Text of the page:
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Google must act quicker on libellous blog posts, court rules

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Google could have to act faster to remove potentially libellous posts from its blogger platform following a landmark ruling in a UK court.

The three-judge panel yesterday overturned an earlier court ruling in which a judge said that Google could not be held liable for comments posted on a blog because it was not the publisher.

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The master of the rolls, Lord Justice Richards, said that if no action was taken against a post containing allegedly defamatory comments for more than five weeks after a complaint was made against it, then Google could be left open to libel action.

Ian De Freitas, a lawyer at Berwin Leighton Paisner LLP, told Bloomberg that this is a "blow" to Google.

"It is a blow to the technology platform providers because the Court of Appeal decided that Google is arguably responsible for the postings by the blogger once they have been notified of them and have failed to take them down," he said.

However, the court also ruled that Google could not be sued in a specific case relating to defamatory comments posted on its blog service.

Payam Tamiz, a 23-year-old law graduate and former Conservative party local council candidate, had sued Google over eight offensive remarks posted in 2011 by other users on his "London Muslim" blog.

Despite the judges acknowledging that some of the comments, including false claims that Tamiz was a drug dealer, were defamatory, they ruled that no libel action could be brought against Google as it was not the publisher.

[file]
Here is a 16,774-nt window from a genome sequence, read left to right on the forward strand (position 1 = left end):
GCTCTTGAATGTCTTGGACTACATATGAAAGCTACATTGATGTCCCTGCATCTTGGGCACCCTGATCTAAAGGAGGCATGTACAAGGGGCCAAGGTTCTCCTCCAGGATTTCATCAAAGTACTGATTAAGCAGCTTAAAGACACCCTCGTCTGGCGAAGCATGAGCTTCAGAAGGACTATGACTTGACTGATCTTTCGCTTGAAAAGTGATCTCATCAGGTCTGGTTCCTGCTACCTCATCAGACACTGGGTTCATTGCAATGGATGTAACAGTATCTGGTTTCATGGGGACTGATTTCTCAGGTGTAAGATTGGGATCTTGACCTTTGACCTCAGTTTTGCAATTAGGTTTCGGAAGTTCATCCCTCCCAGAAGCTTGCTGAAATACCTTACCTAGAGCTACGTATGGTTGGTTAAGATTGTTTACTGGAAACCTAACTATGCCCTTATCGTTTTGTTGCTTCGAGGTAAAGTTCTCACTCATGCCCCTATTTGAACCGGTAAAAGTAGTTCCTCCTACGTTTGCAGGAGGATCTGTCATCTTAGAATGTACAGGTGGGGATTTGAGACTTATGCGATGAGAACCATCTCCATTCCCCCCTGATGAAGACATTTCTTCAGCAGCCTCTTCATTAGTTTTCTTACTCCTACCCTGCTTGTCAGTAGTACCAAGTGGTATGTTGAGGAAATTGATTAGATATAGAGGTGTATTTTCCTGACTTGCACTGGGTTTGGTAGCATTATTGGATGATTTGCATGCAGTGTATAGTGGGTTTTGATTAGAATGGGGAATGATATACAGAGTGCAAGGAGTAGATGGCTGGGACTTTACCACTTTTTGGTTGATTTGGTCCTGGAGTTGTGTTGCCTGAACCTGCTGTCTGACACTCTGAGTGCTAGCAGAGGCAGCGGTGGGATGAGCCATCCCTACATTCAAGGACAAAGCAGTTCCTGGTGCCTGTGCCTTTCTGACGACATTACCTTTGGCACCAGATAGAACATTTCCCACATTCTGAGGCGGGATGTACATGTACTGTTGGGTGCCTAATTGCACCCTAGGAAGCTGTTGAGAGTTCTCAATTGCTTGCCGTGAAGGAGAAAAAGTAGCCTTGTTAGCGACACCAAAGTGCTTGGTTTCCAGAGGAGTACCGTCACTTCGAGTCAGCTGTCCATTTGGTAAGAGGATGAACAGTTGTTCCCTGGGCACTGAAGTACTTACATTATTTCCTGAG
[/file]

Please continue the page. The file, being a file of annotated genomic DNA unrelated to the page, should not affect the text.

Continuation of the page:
Judge Stephen Richards, of the UK Court of Appeal, also said that it was "highly improbable that any significant number of readers will have accessed the comments".

He added: "Any damage to the appellant's reputation arising out of continued publication of the comments during the period will have been trivial."

This was the first time that the UK appeals court had looked at whether internet companies were liable when defamatory material is published on their platforms.

Iain Wilson, the lawyer representing Tamiz, said in a emailed statement: "Mr. Tamiz is disappointed with the outcome of the appeal but happy to have played a role in clarifying the law for the benefit of others who might be defamed in online publications."

Tamiz is said to be now considering whether to appeal the ruling in the UK's highest court.

Google said that its service "helps users to express themselves and share different points of view", adding: "Where content is illegal or violates our terms of service we will continue to remove it."

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